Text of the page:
January 2003 (PDF)
Who says Americans cant think for themselves?
For decades, health experts have issued platitudes like you dont need vitamins if you eat a balanced diet. Yet an estimated 40 percent of Americans take a supplement, and its most likely to be a multivitamin/mineral. Theyre no fools.
It makes sense to get roughly the Daily Values for most vitamins and minerals just in case you dont get them from food. Thats especially true for women because, on average, they eat less food than men.
Whats more, many people run short on some key nutrients, possibly raising their risk of heart disease or birth defects (folic acid), weakened bones (vitamin D), or irreversible nerve damage (vitamin B-12).
Of course, you cant expect a supplement to make up for a lousy diet. Vitamins or no vitamins, you still have to eat enough fruits and vegetables, beans, whole grains, and low-fat dairy, poultry, and fish. And you still have to limit fatty meats and dairy products, pastries, commercially fried foods, and sweets.
But a healthy diet and a supplement may be the best of both worlds. The question is which supplement... or supplements?
Its not as simple as taking 100 percent of the DV for everything. We already get too much of some nutrients, and some others wont fit into a multi (unless you have to take six a day). Heres how to sort out the good from the not-so-good multis.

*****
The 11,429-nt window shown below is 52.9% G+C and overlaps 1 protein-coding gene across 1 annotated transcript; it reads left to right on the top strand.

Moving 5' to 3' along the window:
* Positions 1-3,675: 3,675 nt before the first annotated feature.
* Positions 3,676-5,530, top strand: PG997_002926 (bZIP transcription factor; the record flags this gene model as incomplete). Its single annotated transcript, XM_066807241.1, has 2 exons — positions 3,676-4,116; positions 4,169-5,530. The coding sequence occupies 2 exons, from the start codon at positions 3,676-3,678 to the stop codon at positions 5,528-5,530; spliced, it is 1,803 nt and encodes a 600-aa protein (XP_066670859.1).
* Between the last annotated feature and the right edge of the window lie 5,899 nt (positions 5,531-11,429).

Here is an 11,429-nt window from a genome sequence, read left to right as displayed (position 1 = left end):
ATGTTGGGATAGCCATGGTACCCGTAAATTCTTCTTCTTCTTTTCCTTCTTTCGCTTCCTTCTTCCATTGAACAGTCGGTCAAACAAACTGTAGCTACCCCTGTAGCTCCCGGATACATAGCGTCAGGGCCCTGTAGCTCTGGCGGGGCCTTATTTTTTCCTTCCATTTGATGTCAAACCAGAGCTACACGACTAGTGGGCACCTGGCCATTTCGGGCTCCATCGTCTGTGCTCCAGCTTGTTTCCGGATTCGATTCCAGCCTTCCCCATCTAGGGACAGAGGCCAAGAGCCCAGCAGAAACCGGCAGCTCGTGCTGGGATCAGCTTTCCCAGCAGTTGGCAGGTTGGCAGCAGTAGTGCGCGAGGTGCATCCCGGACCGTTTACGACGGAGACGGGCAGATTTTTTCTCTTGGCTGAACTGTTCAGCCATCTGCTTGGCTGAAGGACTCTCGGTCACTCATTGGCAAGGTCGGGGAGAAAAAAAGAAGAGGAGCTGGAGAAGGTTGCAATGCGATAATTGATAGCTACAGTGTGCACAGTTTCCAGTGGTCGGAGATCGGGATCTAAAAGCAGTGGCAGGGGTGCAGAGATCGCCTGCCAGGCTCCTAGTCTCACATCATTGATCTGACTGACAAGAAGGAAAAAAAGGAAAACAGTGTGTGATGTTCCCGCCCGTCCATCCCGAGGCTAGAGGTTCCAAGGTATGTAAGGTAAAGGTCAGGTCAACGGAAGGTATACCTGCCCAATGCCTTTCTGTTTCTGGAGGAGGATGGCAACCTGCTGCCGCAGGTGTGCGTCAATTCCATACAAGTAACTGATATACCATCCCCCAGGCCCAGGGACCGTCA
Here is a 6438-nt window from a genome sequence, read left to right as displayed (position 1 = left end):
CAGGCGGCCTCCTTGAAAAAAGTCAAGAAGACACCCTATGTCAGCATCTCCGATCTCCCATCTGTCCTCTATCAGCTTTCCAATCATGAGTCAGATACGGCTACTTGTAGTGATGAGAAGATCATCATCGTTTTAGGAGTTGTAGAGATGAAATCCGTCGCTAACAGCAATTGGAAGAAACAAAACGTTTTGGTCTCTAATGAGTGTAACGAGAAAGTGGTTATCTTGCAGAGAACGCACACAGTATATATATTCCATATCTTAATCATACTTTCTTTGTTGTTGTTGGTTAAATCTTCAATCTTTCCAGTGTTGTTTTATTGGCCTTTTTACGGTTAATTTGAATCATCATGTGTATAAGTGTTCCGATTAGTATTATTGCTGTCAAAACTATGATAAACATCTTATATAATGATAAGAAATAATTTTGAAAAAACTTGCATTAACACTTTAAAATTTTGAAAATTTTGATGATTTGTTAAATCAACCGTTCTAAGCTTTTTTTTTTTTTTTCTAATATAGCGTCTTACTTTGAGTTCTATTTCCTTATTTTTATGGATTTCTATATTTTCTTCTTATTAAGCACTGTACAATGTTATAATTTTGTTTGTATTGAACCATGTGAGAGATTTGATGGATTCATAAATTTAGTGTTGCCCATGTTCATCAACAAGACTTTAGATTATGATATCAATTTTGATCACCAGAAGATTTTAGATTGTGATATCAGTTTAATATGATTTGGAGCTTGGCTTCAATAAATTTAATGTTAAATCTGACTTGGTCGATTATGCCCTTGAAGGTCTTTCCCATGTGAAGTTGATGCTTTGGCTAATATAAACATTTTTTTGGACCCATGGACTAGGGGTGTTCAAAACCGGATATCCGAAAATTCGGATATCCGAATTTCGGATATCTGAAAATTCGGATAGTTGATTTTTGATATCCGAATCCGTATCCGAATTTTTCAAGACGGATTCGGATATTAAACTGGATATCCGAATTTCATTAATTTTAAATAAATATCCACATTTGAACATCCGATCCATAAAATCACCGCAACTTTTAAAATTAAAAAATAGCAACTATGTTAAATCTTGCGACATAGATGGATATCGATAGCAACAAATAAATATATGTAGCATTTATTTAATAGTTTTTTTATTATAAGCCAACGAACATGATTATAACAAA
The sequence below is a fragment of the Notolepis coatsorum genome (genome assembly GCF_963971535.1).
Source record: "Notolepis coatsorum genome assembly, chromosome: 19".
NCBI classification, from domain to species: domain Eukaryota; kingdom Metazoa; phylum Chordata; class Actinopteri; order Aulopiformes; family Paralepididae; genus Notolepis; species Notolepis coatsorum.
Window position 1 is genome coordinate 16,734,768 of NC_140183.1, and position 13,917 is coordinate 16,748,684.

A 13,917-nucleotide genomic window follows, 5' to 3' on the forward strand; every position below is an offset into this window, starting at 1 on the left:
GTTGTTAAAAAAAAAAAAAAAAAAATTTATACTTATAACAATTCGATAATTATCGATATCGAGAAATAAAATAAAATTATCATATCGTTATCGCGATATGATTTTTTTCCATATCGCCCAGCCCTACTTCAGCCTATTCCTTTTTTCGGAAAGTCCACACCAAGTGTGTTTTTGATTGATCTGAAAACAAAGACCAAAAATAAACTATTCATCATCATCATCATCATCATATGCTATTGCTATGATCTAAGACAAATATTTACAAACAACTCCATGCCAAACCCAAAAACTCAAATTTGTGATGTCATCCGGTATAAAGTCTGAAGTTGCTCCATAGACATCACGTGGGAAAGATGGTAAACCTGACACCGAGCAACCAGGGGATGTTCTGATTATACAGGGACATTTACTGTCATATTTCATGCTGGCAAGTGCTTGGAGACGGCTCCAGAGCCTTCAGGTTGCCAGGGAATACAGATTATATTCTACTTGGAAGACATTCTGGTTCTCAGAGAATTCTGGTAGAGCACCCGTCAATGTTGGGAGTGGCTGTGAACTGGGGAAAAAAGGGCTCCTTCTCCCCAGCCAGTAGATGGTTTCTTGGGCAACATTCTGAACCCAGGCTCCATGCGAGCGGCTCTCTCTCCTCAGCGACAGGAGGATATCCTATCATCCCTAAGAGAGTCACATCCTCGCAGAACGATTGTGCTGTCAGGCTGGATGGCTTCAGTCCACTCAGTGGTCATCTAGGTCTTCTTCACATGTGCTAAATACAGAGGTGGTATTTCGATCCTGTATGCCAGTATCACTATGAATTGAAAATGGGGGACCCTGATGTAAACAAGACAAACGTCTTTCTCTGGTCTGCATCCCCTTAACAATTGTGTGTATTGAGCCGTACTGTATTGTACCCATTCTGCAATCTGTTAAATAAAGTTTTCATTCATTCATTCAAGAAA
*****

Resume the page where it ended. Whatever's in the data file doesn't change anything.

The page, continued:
Those minimums shouldnt be hard to find. But many supplementsincluding most by brands like KAL, Natrol, Puritans Pride, Schiff, and Solaraysupply little or no vitamin K, which may help strengthen bones. Our Best Bites had more than 30 percent of the DV for K. If your diet is rich in vegetablesespecially leafy green onesyou dont need vitamin K in your multi. (Note: if you take blood-thinners like Coumadin, tell your doctor before taking any vitamin K. It may alter the dose of Coumadin you need.)
We didnt require 100 percent of the DV for magnesium for one good reason: it wouldnt fit into a single pill. (More-than-one-a-days may appeal to some, but theyre typically more expensive.) Best Bites could get by with only 25 percent of the DV for magnesium.
Its worth taking selenium separately because we couldnt find a multi with 200 mcg of the same high-yeast selenium that appeared to reduce the risk of lung, colon, and prostate cancer (so far, in only a singlebut compellingstudy). Any form of selenium may turn out to be as good, but so far, no one knows. The form of selenium used in the study is SelenoExcell.
Iron is more complicated, because there is no amount thats right (or wrong) for everyone. No Best Bite had more than the DV (18 mg). But many peoplemen and postmenopausal women, who dont menstruateshould look for zero to 10 mg to lower the risk of iron overload and (although the evidence is still weak) possibly heart disease and cancer. Iron in supplements may also cause constipation.